Getting started with an ecommerce business, on the other hand, is relatively inexpensive. Setting up a basic ecommerce website using a shopping cart like Shopify will cost you around $30-$50 per month, plus the initial fees of registering a domain name (about $10) and possibly buying a premium Shopify theme ($140-$180), although many free themes are available. Compare this to buying/renting a building to set up shop, and your expenses look relatively minimal. Other expenses include buying your inventory (the cost of which obviously depends on what kind of products you are selling), starting a marketing campaign, and then small variable expenses like credit card processing fees (the fees you pay to process your customers' credit cards when they place orders). If you start a drop-shipping business, you don't even have to worry about buying inventory.
3. Diversity of income
Working a normal 9-5 job, you have one source of income. If you get laid off or fired, you then have zero money entering your bank account. Talk about having all your eggs in one basket! On the other hand, if you start an ecommerce store that eventually is taking 5, 10, 20, or 30 orders per day, you have hundreds of different sources of income every month. If one customer gets mad and never buys from you again, you still have 99 others who love you and will keep putting money in your pocket (if you figure out how to get repeat customers--something I'll be writing about next week), and they'll hopefully tell their friends about you. Even better still, what if you had 2 or 3 different ecommerce stores in different niches--that would truly be a diversity of income sources.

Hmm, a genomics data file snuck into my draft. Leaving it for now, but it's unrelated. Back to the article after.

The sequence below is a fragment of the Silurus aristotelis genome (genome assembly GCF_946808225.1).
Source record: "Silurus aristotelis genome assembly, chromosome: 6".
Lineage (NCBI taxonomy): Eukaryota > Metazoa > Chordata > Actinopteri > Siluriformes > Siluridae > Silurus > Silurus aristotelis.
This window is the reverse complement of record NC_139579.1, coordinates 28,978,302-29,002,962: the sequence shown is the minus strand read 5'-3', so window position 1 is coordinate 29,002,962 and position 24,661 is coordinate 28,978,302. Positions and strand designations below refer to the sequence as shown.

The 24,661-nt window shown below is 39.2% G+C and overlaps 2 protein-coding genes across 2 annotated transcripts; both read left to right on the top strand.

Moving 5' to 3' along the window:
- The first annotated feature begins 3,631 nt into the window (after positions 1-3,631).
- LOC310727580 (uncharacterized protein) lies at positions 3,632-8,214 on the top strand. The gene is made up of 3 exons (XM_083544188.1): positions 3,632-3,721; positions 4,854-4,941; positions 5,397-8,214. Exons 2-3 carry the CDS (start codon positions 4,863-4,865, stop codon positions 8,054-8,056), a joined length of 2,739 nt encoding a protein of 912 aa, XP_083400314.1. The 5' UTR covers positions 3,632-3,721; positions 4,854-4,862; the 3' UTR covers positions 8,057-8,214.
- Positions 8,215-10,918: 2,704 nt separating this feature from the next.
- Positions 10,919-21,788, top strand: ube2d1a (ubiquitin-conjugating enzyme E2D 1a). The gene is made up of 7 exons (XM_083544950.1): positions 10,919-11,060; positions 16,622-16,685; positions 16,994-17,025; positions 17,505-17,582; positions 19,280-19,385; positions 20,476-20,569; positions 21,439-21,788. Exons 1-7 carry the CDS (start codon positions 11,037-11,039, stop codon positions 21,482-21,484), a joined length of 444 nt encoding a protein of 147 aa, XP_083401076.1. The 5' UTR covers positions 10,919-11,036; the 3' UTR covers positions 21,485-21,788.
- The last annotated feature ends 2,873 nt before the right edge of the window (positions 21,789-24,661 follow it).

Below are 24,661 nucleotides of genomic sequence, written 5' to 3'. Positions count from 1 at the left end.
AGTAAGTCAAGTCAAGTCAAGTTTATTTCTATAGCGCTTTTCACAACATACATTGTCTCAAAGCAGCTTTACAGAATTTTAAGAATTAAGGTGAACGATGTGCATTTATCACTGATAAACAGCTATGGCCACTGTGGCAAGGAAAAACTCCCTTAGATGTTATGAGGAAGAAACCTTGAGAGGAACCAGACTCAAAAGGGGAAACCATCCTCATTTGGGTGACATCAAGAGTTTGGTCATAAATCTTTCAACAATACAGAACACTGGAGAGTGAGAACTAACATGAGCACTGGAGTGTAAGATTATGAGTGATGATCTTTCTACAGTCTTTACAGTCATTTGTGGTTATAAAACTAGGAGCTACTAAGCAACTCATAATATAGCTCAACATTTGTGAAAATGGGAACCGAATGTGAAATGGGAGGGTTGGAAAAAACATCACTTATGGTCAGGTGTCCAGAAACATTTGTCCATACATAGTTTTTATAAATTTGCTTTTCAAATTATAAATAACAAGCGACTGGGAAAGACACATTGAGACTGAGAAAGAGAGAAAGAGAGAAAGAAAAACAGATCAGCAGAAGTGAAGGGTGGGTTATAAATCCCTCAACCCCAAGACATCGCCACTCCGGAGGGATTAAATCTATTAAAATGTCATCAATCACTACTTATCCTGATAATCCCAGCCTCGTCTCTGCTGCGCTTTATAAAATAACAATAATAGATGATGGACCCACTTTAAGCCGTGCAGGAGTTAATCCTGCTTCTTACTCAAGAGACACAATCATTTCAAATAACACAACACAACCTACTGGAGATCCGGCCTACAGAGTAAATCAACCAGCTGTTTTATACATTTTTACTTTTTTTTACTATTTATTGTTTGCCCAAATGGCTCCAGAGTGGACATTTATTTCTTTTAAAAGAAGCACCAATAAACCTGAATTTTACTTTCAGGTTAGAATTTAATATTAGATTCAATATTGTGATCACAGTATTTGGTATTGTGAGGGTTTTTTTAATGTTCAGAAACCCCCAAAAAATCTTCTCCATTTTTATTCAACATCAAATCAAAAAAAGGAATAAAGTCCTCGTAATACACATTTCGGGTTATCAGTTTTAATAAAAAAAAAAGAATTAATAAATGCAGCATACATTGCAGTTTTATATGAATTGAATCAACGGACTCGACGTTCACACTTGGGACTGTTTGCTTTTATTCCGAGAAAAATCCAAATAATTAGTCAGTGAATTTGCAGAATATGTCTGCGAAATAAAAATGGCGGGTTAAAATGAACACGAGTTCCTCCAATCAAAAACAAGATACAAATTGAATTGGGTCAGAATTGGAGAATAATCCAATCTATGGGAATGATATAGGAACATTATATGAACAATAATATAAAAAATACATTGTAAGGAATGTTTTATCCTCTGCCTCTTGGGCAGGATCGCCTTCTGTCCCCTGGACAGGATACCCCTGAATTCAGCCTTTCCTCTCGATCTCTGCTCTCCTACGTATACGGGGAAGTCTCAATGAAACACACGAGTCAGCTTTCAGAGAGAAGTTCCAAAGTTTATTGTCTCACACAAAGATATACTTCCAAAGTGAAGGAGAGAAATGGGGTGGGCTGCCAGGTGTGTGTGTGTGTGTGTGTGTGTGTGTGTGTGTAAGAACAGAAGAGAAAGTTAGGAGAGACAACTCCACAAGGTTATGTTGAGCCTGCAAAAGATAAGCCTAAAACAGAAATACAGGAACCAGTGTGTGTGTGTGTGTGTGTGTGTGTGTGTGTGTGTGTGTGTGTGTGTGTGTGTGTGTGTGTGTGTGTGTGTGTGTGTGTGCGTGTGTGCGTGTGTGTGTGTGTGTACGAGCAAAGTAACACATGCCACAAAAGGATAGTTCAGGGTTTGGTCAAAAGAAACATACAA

The goal in diversifying your income is to reduce risk. Just as it's risky to spend your life savings on a single company's stock, I think it's risky to only have one paycheck coming in.
4. No more trading your time for money
This is the difference between having a job and owning a company. If you have to work a certain number of hours per week to keep the cash flowing, you don't really have a company--you have a job. You trade hours of your life for money. This kind of arrangement puts a limit on the amount of money you can make, because you will never have more than 24 hours in a day, 7 days in a week. You might eventually earn more per hour, but realistically there's a limit on that, too. Even if you start a consulting business, or a web design business, or work as a freelance programmer, and are free to work at home or anywhere in the world, you are still tied to trading your labor for money.
How can we escape this barter economy, trading away our lives for cash? The answer is to start a business that is capable of scaling without requiring more labor. What does this mean? We need to figure out how to grow a business that can operate whether or not we are dedicating 8-10 hours per day to it. Figure out how to run a business that can sell to 100 people per day just as easily as it can to 5 people per day.
If you start an ecommerce store, and you package each order yourself by hand and then drive to the post office with each package, this system will work when you have 1-2 orders per day, but not when you have 50-100. It's fine to start the business this way, but the goal is to eventually automate it to the point that the business basically runs itself. Then you will no longer be trading your time for money--you will have built a machine that continues to pump out profits, with only minor supervision and fine-tuning.